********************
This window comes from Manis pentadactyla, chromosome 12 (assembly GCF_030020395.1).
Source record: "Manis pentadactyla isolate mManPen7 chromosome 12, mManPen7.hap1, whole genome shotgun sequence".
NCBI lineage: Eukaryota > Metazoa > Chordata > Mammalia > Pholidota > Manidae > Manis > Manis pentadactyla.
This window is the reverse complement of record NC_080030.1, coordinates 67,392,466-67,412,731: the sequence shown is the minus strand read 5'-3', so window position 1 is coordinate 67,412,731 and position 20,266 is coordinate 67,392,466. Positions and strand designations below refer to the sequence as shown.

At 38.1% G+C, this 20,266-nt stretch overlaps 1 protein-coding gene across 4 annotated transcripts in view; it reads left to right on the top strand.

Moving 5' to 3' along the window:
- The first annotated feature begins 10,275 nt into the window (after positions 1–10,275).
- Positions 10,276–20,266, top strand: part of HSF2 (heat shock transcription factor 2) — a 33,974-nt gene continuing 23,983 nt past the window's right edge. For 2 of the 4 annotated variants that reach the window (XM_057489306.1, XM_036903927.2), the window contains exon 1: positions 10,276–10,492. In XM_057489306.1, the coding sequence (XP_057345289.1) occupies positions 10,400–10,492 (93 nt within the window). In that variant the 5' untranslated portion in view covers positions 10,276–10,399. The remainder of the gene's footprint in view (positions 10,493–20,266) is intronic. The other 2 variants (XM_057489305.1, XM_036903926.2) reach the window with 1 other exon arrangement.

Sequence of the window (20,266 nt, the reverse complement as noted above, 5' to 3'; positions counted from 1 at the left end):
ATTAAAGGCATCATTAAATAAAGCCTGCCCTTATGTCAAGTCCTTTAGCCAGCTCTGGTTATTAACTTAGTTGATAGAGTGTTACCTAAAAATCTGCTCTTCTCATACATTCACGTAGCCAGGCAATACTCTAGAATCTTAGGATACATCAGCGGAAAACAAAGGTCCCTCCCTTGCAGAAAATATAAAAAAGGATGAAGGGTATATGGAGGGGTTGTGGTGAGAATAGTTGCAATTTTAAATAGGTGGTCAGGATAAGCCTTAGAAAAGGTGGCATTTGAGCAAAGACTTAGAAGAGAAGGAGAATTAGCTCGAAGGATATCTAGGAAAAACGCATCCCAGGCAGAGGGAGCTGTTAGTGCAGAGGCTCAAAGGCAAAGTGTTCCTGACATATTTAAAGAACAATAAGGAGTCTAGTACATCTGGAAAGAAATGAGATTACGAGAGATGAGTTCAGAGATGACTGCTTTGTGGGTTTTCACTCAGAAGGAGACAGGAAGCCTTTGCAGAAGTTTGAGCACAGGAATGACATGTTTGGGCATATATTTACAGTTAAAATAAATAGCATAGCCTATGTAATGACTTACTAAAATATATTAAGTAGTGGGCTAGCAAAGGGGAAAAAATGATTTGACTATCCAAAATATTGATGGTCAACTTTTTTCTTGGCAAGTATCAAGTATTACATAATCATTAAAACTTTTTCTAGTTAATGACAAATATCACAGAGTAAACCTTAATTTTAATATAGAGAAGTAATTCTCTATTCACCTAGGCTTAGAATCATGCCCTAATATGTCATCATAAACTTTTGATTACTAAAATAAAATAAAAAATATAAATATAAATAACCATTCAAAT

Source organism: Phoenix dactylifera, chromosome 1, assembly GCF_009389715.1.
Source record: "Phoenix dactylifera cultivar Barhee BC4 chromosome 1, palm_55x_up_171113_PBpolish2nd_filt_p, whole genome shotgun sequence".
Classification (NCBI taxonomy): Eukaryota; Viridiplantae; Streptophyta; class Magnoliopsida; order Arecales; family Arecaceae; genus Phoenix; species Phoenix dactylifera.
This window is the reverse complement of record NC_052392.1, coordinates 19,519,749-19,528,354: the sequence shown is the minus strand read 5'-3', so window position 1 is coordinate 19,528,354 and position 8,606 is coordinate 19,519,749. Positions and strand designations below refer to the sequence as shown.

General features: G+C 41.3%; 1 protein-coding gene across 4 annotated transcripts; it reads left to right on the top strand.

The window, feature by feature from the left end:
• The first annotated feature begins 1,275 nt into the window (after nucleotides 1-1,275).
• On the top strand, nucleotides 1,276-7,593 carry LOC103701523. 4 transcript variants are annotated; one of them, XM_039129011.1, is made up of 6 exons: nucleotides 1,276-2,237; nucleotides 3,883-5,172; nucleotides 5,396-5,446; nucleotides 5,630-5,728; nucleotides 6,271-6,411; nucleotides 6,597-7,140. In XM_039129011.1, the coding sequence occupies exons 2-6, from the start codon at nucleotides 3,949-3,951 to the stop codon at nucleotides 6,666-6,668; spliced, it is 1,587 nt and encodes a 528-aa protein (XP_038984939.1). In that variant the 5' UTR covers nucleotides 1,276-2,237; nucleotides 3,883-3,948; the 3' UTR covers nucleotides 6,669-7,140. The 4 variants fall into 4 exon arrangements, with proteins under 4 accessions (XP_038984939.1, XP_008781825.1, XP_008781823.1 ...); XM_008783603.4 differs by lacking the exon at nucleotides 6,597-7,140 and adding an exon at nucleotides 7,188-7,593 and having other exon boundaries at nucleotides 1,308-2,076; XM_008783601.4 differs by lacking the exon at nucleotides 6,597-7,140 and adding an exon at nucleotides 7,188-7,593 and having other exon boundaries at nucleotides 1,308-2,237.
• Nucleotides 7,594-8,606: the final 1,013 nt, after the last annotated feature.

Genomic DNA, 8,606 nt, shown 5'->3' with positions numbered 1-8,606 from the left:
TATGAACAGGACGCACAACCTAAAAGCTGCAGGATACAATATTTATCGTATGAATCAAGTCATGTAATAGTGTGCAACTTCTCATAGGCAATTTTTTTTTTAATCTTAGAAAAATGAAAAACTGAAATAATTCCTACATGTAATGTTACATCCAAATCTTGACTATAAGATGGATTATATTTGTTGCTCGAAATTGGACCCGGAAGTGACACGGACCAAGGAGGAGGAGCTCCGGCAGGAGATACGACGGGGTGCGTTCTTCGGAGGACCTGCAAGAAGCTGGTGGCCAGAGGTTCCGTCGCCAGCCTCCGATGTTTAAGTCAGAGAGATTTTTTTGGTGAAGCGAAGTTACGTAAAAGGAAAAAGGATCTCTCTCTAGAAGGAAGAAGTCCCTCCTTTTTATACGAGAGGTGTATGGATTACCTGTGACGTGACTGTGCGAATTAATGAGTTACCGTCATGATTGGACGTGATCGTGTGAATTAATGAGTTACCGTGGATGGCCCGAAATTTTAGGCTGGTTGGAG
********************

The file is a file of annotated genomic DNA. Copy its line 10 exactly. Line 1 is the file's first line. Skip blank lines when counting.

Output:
ATTAAAGGCATCATTAAATAAAGCCTGCCCTTATGTCAAGTCCTTTAGCCAGCTCTGGTTATTAACTTAGTTGATAGAGTGTTACCTAAAAATCTGCTCTTCTCATACATTCACGTAGCCAGGCAATACTCTAGAATCTTAGGATACATCAGCGGAAAACAAAGGTCCCTCCCTTGCAGAAAATATAAAAAAGGATGAAGGGTATATGGAGGGGTTGTGGTGAGAATAGTTGCAATTTTAAATAGGTGGTCAGGATAAGCCTTAGAAAAGGTGGCATTTGAGCAAAGACTTAGAAGAGAAGGAGAATTAGCTCGAAGGATATCTAGGAAAAACGCATCCCAGGCAGAGGGAGCTGTTAGTGCAGAGGCTCAAAGGCAAAGTGTTCCTGACATATTTAAAGAACAATAAGGAGTCTAGTACATCTGGAAAGAAATGAGATTACGAGAGATGAGTTCAGAGATGACTGCTTTGTGGGTTTTCACTCAGAAGGAGACAGGAAGCCTTTGCAGAAGTTTGAGCACAGGAATGACATGTTTGGGCATATATTTACAGTTAAAATAAATAGCATAGCCTATGTAATGACTTACTAAAATATATTAAGTAGTGGGCTAGCAAAGGGGAAAAAATGATTTGACTATCCAAAATATTGATGGTCAACTTTTTTCTTGGCAAGTATCAAGTATTACATAATCATTAAAACTTTTTCTAGTTAATGACAAATATCACAGAGTAAACCTTAATTTTAATATAGAGAAGTAATTCTCTATTCACCTAGGCTTAGAATCATGCCCTAATATGTCATCATAAACTTTTGATTACTAAAATAAAATAAAAAATATAAATATAAATAACCATTCAAAT